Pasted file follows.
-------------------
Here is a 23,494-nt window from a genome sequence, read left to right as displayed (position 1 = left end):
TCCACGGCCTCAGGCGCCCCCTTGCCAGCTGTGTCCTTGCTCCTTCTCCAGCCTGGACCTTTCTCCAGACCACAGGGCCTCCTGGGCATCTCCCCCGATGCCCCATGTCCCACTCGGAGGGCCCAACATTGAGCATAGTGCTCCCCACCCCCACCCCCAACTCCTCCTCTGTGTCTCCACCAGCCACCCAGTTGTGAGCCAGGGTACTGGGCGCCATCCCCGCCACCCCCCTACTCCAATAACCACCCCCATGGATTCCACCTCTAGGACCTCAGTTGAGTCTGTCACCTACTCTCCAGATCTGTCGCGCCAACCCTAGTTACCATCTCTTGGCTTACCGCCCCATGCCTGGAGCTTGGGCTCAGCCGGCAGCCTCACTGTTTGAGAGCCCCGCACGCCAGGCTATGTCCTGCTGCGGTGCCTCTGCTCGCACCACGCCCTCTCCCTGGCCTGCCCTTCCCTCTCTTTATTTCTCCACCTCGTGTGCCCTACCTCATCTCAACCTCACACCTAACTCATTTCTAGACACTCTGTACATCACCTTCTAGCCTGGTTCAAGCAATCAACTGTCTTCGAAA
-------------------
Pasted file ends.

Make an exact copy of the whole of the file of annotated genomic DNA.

Here is a 23,494-nt window from a genome sequence, read left to right as displayed (position 1 = left end):
TCCACGGCCTCAGGCGCCCCCTTGCCAGCTGTGTCCTTGCTCCTTCTCCAGCCTGGACCTTTCTCCAGACCACAGGGCCTCCTGGGCATCTCCCCCGATGCCCCATGTCCCACTCGGAGGGCCCAACATTGAGCATAGTGCTCCCCACCCCCACCCCCAACTCCTCCTCTGTGTCTCCACCAGCCACCCAGTTGTGAGCCAGGGTACTGGGCGCCATCCCCGCCACCCCCCTACTCCAATAACCACCCCCATGGATTCCACCTCTAGGACCTCAGTTGAGTCTGTCACCTACTCTCCAGATCTGTCGCGCCAACCCTAGTTACCATCTCTTGGCTTACCGCCCCATGCCTGGAGCTTGGGCTCAGCCGGCAGCCTCACTGTTTGAGAGCCCCGCACGCCAGGCTATGTCCTGCTGCGGTGCCTCTGCTCGCACCACGCCCTCTCCCTGGCCTGCCCTTCCCTCTCTTTATTTCTCCACCTCGTGTGCCCTACCTCATCTCAACCTCACACCTAACTCATTTCTAGACACTCTGTACATCACCTTCTAGCCTGGTTCAAGCAATCAACTGTCTTCGAAA